Central Government has no power to appoint a team of medical inspectors for Homoeopathy Colleges : Supreme Court

Only Central Council of Homeopathy can appoint Inspectors for Homeopathy Colleges: Supreme Court

The Supreme Court in The Temple Of Hanemann Homoeopathic Medical College And Hospital vs.  Union of India, has held that Central Government has no power to appoint a team of medical inspectors for the purpose of inspection of homeo colleges etc., as power of such appointment is conferred only on Central Council For Homeopathy (CCH) by the Homeopathy Central Council Act, 1973.

A bench of Justice Arun Mishra and Justice S Abdul Nazeer set aside a judgment of division bench of Patna High Court that held that the Central Government has the power to appoint a team of inspectors in order to grant permission and to approve the particular scheme. The division bench had reversed the single bench judgment, which has now been restored by the apex court.

The bench observed that under Section 17 of the Act, duty has been enjoined upon the CCH to appoint a team of inspectors. “Such a power has been specifically conferred on such Expert Bodies under various enactments also. It is the function of the expert bodies in the field and they are supposed to appoint a team of Inspectors and it is for expert bodies to make the recommendations to the Central Government. The role of the Central Government is a supervisory one and not to start an investigation by making the appointment of a team of Inspectors, as that is not envisaged under the Act of 1973 itself,” the court said.

The court also held that only the Central Council which is empowered to appoint a team of inspectors under Section 17 and visitors for the examination under Section 18 for making recommendation to the Central Government on the basis of report submitted 15 by the team of inspectors or visitors as envisaged under Sections 17 and 18 of the Act.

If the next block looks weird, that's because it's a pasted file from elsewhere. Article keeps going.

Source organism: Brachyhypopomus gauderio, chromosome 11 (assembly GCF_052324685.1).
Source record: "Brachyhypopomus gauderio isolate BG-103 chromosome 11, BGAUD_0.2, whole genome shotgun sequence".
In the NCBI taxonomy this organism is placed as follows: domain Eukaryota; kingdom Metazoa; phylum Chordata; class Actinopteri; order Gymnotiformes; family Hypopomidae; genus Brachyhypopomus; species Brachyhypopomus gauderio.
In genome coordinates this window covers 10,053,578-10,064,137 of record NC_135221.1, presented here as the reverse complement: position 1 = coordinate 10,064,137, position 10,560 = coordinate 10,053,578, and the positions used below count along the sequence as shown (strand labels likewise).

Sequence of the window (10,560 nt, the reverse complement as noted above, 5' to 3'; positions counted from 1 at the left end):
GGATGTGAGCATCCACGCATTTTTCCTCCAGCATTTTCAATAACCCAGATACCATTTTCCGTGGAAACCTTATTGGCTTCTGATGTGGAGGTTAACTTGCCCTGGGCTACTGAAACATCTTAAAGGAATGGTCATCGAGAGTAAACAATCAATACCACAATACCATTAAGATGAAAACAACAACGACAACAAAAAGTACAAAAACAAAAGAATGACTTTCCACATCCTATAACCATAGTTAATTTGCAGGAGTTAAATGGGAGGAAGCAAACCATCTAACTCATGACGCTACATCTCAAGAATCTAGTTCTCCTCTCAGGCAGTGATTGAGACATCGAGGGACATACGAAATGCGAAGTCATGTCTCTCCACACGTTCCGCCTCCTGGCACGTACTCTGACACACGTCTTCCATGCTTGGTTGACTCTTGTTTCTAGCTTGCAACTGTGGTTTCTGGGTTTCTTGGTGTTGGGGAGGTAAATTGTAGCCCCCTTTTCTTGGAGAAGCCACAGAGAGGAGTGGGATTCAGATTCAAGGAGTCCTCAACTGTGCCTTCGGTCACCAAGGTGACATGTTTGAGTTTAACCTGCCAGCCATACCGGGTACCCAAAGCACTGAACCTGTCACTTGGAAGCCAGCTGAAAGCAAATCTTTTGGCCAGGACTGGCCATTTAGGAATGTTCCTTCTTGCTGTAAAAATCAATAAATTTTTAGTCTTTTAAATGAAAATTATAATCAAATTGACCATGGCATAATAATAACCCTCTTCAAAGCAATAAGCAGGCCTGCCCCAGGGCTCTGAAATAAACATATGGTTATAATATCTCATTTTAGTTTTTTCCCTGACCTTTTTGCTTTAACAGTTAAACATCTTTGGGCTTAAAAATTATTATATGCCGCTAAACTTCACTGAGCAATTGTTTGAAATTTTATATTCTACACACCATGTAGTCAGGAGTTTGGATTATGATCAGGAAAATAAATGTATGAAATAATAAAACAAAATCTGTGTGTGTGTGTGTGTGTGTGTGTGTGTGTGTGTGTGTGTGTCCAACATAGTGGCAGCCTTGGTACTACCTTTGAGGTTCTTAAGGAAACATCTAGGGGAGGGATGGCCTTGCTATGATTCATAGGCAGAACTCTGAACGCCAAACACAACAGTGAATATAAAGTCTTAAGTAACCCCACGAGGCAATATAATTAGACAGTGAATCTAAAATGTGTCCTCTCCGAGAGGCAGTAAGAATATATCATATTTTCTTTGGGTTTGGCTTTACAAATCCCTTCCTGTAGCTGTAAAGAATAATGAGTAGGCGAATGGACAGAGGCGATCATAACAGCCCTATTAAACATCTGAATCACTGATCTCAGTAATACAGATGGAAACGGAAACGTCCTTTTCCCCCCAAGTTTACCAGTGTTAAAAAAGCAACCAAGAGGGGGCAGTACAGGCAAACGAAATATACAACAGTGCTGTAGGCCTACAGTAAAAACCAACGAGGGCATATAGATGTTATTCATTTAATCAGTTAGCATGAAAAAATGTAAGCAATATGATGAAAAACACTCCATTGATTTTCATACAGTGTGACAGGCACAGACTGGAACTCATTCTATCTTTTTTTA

On Regulation 3(5), the bench said: “The provision only confers power on Central Government and CCH that inspection be ordered in the aforesaid period in case exigency happens i.e. random checks, on receipt of any complaint, or otherwise as may be considered necessary. The regulation does not deal with who will inspect and who will appoint a team of medical inspectors that is dealt with in S.17 of the Act of 1973.”

Interpreting Regulation 3(5) harmoniously with Section 17 of the Act, the bench observed: “Though Central Government on a complaint or otherwise, as contemplated under Regulation 3(5) of the Regulations, 2013 may cause inspection would mean only that inspection to be made by a team to be appointed by CCH. A team of inspectors or visitors as the case may be, can be appointed by CCH under Section 17 or 18 of the Act. However, after an inspection is made, action has to be taken on the basis of the report as provided under the Act and the Regulations by the Central Government on the basis of the recommendation made by the CCH.”

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